However, HarmonyOS' internal debut didn't cause much of a stir, "People just felt that it seemed to be heading in a good direction," said Wang Chenglu.
In May 2017, the HarmonyOS kernel 1.0 completed technical validation. At this point, the perception of HarmonyOS within Huawei remained lukewarm, "people felt that it was a usable technology, that it would be better used in our products, and that was it."
The turnaround came shortly after when Wang Chenglu first demonstrated the system prototype at an OCT conference, and the value of HarmonyOS began to be felt internally at Huawei.
As the system prototype continued to be refined, in March 2018, shortly after Wang Chenglu reported to Ren Zhengfei in Beijing, HarmonyOS was officially approved for Huawei's consumer business, and the curtain officially opened on HarmonyOS development.
In May 2018, HarmonyOS kernel 2.0 was used for terminal TEE.
Wang Chenglu told Tencent News that if you look at it from a purely technical point of view, HarmonyOS system would have met the requirements to be on mobile phones at that time. The reason why it hasn't been used on mobile phones is that it takes time to solve the application ecology issues, and also because of the partnership with Google.
A few days later, on May 24, Wang Chenglu attended an important internal meeting at Huawei. By this time, the ZTE incident had been fermenting for more than a month, and Huawei's senior management had decided that the company had only a one-year window at most.
As a result, the development of HarmonyOS picked up speed, Wang Chenglu and the team were able to quickly fill in the gaps in the end-side technology, and the system framework quickly reached a basic usable level.
"People say we did HarmonyOS because of the sanctions, but we didn't, we did it before, but the sanctions made us speed up," Wang Chenglu told Tencent News.
For a long time, HarmonyOS has been kept in absolute secrecy, and even within Huawei, only a few employees and company executives know about it. Unlike other "spare tire" projects, Huawei's strict secrecy about HarmonyOS has a very real consideration - Google.
Although Android is an open-source operating system, its use requires compliance with two Google protocols: the Android Compatibility Agreement (ACC) and the Mobile Application Development Agreement (MADA).
The former requires that the user's software be compatible with Android, while the latter is directly related to the user's ability to obtain GMS support.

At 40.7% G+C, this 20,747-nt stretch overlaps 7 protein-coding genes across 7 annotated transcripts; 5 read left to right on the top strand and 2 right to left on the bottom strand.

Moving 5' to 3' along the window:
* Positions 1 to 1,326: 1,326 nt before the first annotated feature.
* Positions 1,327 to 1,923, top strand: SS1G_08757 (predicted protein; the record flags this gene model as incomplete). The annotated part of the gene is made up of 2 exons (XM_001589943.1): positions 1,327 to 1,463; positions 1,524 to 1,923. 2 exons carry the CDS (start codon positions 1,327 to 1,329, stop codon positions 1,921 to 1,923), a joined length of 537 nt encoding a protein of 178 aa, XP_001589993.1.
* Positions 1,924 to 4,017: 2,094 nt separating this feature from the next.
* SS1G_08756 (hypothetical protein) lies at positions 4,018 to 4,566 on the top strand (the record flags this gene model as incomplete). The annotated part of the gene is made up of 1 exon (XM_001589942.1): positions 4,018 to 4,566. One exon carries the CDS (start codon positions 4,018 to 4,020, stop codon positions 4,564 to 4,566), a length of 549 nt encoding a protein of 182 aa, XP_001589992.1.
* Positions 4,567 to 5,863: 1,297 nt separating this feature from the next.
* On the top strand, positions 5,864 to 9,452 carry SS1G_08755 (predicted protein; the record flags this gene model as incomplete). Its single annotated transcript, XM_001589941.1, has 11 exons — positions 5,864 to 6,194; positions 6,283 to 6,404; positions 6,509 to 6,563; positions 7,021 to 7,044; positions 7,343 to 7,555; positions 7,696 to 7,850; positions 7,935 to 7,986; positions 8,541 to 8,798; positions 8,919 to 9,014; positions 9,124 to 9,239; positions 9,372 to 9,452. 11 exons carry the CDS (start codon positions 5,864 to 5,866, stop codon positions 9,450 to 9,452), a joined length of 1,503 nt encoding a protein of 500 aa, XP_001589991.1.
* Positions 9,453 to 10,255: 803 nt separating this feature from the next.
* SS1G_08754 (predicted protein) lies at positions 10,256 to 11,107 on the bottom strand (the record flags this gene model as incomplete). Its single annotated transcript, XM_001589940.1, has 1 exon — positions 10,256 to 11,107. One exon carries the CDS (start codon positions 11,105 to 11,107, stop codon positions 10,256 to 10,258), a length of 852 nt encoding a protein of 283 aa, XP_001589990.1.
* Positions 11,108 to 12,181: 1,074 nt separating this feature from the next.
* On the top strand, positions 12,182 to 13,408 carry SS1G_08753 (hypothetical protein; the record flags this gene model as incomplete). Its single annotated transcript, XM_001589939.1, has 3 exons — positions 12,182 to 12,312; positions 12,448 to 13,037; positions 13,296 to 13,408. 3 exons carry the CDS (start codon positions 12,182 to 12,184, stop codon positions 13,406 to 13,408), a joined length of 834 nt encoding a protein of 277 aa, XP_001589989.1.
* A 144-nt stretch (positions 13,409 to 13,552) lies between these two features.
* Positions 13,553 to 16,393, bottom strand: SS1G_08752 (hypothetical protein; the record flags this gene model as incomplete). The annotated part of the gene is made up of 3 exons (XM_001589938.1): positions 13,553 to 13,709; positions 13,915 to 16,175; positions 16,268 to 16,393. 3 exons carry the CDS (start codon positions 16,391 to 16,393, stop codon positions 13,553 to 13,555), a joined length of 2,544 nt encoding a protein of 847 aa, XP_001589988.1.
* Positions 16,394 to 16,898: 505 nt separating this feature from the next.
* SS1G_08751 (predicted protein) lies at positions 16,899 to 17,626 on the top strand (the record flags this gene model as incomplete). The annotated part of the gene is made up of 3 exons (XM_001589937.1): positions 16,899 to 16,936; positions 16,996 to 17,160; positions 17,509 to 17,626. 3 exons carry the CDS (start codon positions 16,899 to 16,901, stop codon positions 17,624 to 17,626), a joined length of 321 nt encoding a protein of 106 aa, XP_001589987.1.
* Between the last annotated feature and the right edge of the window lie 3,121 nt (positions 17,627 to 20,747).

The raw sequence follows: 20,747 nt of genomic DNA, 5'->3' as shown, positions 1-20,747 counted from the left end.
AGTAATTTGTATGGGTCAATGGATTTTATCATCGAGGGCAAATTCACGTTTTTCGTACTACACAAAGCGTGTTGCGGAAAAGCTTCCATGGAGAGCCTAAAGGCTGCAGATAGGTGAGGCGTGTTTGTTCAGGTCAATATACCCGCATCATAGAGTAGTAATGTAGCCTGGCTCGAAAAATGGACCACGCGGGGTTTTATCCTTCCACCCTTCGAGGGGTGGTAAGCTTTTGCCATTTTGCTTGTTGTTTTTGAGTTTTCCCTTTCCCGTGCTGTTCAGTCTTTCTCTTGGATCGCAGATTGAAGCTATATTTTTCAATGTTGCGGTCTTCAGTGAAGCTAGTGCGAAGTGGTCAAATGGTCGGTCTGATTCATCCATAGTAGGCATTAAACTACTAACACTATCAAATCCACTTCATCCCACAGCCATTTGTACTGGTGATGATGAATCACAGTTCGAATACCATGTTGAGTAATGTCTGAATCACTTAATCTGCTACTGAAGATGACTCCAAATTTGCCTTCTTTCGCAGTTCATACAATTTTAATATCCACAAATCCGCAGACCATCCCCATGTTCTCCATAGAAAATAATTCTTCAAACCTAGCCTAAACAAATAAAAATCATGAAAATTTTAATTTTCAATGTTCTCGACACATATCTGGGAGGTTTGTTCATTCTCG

After more than a decade, Android has become a very mature and stable operating system, while GMS has a rich application ecosystem, so Huawei is naturally willing to continue using Google.
However, the external environment has changed beyond many people's expectations.
On May 16, 2019, the boots finally landed, Google then stopped providing GMS (Google Mobile Services) support to Huawei, and the late-starting HMS (Huawei Terminal Cloud Service) became a weakness for Huawei's expansion into overseas terminal markets.
A few days after 5.16, Huawei's top management decided to mobilize the company's strength to attack Song Shan Lake base in Dongguan, which was called "Song Lake Battle" in Huawei.
Huawei set up the Song Lake Operations Command, HarmonyOS and HMS were also put together to discuss, involving operating systems and application ecology.
But whether the "Battle of Pine Lake" will be successful or not, no one knows.
To the outside world, this "battle" involving thousands of people in the department with an unknown future seems rather tragic, but Wang Chenglu feels more of a very excited state.
"To be honest, we are all very excited. Sanctions are a challenge, but the opportunities are greater. Those of us in software still want to do more things that are challenging and can bring more value, and this opportunity is very rare."
Without the sanctions, HarmonyOS may never have come out," Wang Chenglu admitted.
After several meetings during the "Battle of the Pine Lakes", Huawei decided to release HarmonyOS 1.0 (HarmonyOS) at its developer conference (HDC) in a few months' time.
Huawei was the first to put HarmonyOS on the smart screen, because the number of application ecosystems for smart screens is small, and as a large terminal, HarmonyOS can be verified by the whole system.
However, because of the partnership with Google, the system experience of the smart screen is not fully open.
On August 9, 2019, Huawei officially announced HarmonyOS 1.0 at the 2019 HDC, and Richard Yu announced at the press conference that HarmonyOS would be open-sourced, which became the biggest news of the day regarding HarmonyOS.
The core of open source is the business model, Wang Chenglu told Tencent News, adding that before May 16 last year, Huawei had many internal discussions about whether to open-source HarmonyOS, whether to choose the Android or iOS model and finally decided to open source because Huawei wanted to make an ecology.
After deciding to open source HarmonyOS, Wang Chenglu's work over the past year has been largely focused on this, "There was no (open source) environment at that time, and we didn't have the code or talent. We talked and communicated with our partners, and then with the relevant government agencies, because it's not just a matter of putting the code on the server. What are the operating rules of the open-source community? Only with good operating rules, there is hope for open source systems to empower all walks of life."
The OpenAtom Foundation, the first open-source software foundation in China, was officially established on June 15, which didn't attract much attention at the time. But Wang Chenglu says Huawei, the main promoter and initiator of the foundation, and his team did a lot of work behind the scenes.